Chinese Scientists Clone World’s First Transgenic Sheep, Peng Peng

Scientists from BGI have cloned the world’s first transgenic sheep using a simplified technique called handmade cloning.

AsianScientist (Apr. 19, 2012) – Scientists from BGI, in collaboration with the Institute of Genetics and Developmental Biology, Chinese Academy of Sciences (CAS), and Shihezi University in Xinjiang province, have cloned the world’s first transgenic sheep.

Peng Peng, born on March 26, 2012 at 12:16 PM in the Xinjiang Uygur Autonomous Region, was cloned using a simplified technique called handmade cloning (HMC). The project was also supported by the Animal Science Academy of Xinjiang.

“The transgenic sheep is named ‘Peng Peng’ after the identical given names of the two cloners. His birth weight was 5.74 kg,” said Dr. Yutao Du, Director of BGI Ark Biotechnology Co., Ltd. (BAB), a BGI affiliate that focuses on large scale production of transgenic and cloned animals.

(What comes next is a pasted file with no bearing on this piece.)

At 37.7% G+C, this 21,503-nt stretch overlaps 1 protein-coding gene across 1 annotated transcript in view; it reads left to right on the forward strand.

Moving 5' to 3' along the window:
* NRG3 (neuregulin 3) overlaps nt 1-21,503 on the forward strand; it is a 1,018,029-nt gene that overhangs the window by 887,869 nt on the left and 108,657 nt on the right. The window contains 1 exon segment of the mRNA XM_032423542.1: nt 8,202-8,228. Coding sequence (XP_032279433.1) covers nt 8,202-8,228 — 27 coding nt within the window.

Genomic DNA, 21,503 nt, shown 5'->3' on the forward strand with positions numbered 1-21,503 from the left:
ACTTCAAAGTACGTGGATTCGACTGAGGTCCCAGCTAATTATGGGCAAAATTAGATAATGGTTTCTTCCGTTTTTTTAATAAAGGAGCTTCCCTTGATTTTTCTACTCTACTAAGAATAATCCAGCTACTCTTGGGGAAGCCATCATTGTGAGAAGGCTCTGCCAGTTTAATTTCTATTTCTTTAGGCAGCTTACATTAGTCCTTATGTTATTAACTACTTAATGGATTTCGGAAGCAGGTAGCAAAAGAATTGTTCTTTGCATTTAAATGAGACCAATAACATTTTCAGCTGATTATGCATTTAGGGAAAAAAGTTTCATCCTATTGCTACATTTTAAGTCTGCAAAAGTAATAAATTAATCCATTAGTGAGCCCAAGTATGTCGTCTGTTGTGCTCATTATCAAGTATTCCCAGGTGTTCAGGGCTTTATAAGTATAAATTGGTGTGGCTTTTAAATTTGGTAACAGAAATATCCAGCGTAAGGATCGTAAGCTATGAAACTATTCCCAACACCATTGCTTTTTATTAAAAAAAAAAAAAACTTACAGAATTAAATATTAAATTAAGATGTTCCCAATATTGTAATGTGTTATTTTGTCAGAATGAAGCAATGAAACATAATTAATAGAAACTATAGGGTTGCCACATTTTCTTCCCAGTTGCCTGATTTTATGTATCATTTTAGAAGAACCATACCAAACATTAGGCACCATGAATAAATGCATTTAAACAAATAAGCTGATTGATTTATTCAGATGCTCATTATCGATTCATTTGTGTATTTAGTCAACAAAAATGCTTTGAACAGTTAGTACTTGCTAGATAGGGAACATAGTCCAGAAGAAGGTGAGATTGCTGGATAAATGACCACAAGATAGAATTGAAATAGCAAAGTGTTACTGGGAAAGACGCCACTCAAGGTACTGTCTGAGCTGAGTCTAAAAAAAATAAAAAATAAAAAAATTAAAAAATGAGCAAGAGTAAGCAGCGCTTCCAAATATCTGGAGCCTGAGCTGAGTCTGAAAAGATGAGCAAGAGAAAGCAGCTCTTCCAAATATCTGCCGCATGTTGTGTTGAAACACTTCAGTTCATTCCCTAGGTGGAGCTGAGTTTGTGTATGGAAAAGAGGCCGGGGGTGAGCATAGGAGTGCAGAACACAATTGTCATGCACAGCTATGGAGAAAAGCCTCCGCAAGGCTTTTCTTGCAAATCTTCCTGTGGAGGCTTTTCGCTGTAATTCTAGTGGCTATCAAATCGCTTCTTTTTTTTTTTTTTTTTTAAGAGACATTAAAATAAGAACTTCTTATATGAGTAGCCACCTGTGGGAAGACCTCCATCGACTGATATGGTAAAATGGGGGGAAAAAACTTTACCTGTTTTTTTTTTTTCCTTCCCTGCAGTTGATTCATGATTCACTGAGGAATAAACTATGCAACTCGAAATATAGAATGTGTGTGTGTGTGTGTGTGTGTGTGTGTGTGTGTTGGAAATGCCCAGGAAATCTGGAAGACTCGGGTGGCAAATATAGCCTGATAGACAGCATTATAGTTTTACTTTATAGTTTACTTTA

In 2009, donor cells were collected from a Chinese Merino sheep, and by genetic manipulation a transgenic cell line was established. Peng Peng was born after numerous attempts, and he is reportedly developing normally and healthy.

Peng Peng also has a gene associated with ω-3 poly unsaturated fatty acid (ω-3PUFA), which may result in improved meat quality by increasing its unsaturated fatty acid content. ω-3PUFAs are essential fatty acids for healthy heart functioning and the normal development of the brain, eye, and neurons.

“The birth of Peng Peng means that people could absorb ω-3PUFAs by drinking milk or eating meat in the future,” said Du. “The most difficult task has been accomplished, the transgenic sheep production platform is established, we are ready for the industrial-scale development.”

Last August, BGI famously cloned six piglets from a pig named Zhu Jiangqiang (Strong-Willed Pig), which had survived for more than a month buried under rubble after the 2008 earthquake in China’s Sichuan province.

“With each new species cloned, we learn more about the possible contribution of HMC to improve the health of animals and humans,” said Du. “I expect more breakthroughs on transgenic and cloned animal research in the foreseeable future.”


Source: BGI; Photo: Wikipedia Commons.
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